The study states, almost correctly, that Charlotte is paying about $19.4 million in interest payments on swaps each year to Bank of America and Wells Fargo. In reality, it pays about $19.7 million, with $8.3 million going to BofA and $11.4 to Wells Fargo, for separate endeavors, including three water and sewer projects and construction of the NASCAR Hall of Fame. According to state law, money being paid for one project cannot go toward another. In other words, the $19.7 million couldn't even go toward transit projects if Charlotte wanted it to.

"[The coalition's] argument is persuasive," Greer says. "But it's just not true. There is no connection there at all."

Greer and others familiar with swaps acknowledge how confusing the financing system can be. But swaps, generally avoided by private corporations, give municipalities and other government entities the ability to lock into a favorable interest rate at the time their bonds are issued, Greer says. Extremely low interest rates, like ones that exist now, favor banks, while municipalities could be stuck paying on higher interest rates. But markets do fluctuate, and the justification for using swaps is to keep project costs down in the long run, city debt manager Guerino says.

Municipalities that enter into swaps know going in that there are costly penalties associated with backing out, which is part of the reason why Charlotte doesn't do more of them, Greer and Guerino both acknowledge.

"In an ideal world, the city could renegotiate these [swap] deals," Rodriguez says. "But the [interest] money can't be used to affect other funds."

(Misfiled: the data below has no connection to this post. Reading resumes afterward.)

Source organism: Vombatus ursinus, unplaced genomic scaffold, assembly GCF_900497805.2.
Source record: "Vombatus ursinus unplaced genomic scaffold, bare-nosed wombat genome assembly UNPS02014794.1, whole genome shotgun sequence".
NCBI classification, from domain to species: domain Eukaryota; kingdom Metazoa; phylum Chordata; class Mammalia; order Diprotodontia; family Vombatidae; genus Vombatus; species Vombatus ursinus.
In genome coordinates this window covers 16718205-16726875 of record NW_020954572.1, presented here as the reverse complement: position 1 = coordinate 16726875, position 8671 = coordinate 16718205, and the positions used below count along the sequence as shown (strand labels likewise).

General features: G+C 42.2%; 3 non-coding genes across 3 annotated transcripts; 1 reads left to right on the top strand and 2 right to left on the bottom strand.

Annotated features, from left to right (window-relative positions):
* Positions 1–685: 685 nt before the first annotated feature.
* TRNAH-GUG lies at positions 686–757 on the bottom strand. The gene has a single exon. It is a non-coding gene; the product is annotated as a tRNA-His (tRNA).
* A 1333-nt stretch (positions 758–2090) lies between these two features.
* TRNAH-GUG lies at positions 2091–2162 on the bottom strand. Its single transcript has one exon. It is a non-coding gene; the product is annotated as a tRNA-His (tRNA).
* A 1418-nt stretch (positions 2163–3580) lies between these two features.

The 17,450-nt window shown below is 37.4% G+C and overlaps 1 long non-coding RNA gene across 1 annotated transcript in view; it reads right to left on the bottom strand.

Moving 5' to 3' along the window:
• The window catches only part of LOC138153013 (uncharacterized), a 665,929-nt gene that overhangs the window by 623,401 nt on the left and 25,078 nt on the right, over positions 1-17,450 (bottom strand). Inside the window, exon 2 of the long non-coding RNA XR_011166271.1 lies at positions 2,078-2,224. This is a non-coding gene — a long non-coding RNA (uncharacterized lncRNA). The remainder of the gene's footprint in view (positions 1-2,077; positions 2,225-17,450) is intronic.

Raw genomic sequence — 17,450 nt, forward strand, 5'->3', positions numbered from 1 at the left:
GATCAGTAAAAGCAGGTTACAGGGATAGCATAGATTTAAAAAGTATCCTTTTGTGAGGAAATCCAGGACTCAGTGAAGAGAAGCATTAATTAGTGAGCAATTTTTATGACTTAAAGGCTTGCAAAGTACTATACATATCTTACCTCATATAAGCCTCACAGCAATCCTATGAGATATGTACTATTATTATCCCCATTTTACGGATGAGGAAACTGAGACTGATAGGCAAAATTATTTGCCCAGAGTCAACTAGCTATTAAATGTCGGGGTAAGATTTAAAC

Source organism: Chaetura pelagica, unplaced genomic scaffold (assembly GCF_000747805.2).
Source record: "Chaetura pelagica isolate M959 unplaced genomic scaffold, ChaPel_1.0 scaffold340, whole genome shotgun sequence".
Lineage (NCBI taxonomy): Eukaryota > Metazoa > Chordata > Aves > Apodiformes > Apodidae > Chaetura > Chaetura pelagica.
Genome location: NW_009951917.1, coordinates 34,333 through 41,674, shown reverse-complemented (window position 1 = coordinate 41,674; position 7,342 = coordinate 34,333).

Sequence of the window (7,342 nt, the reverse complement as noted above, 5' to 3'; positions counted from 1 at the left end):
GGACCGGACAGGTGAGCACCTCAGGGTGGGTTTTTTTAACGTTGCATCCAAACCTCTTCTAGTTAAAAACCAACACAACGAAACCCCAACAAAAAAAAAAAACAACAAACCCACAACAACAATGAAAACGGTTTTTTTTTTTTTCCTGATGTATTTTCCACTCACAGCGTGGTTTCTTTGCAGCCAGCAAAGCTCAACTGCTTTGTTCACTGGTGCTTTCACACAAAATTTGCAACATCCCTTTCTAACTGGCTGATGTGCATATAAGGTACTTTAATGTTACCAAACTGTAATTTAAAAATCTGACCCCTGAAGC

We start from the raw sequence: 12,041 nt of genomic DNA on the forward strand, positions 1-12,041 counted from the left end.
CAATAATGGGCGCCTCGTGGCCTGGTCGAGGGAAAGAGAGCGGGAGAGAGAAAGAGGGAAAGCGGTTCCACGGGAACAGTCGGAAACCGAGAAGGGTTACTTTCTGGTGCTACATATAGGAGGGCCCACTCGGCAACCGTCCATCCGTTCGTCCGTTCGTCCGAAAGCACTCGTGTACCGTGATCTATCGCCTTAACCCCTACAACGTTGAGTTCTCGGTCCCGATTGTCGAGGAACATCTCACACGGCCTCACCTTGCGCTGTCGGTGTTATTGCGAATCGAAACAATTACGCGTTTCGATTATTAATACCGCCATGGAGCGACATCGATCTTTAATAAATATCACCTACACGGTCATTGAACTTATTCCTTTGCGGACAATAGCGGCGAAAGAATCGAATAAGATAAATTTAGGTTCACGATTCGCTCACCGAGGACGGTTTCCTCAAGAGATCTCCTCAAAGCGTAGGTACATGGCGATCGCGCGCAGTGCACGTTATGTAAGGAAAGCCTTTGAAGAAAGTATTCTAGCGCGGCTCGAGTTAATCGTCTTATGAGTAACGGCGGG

Bhatti, the Transit Refund Coalition's senior research analyst, readily admits that a correlation doesn't exist between Charlotte's transit projects and the interest payments the city is making on the swaps. He argues instead that the banks have a "moral imperative" to give back to the citizens of this country who footed the bill for the bailouts that ensued after the economy tanked in 2008. He disagrees that the nearly $20 million the city pays in interest on swaps each year should be considered dedicated payments for specific projects only.

"Money is spongeable," Bhatti says. "It can be moved around."

BofA did not return a phone call seeking comment.

Wells Fargo spokesman Josh Dunn says that if others choose to misrepresent facts, it's out of the bank's hands.

"We can't control what people do to make a statement," Dunn says. "For meaningful dialogue to occur, all parties must share a commitment to accurately represent the facts."

CATS spokesman Olaf Kinard said CATS has tried to rectify the study's error.

"We contacted the author of the report and informed him of the errors," Kinard says. "He refuses to correct the report."

Financing mechanisms for public projects across the state are overseen by a Raleigh-based state agency called the N.C. Local Government Commission. Third-party market advisers also are customarily brought in to ensure financing structures are sound, Guerino says, adding that neither the city nor the state take the prospect of a swap or other major financing tools lightly.

As Greer put it, "It's not just a roll of the dice."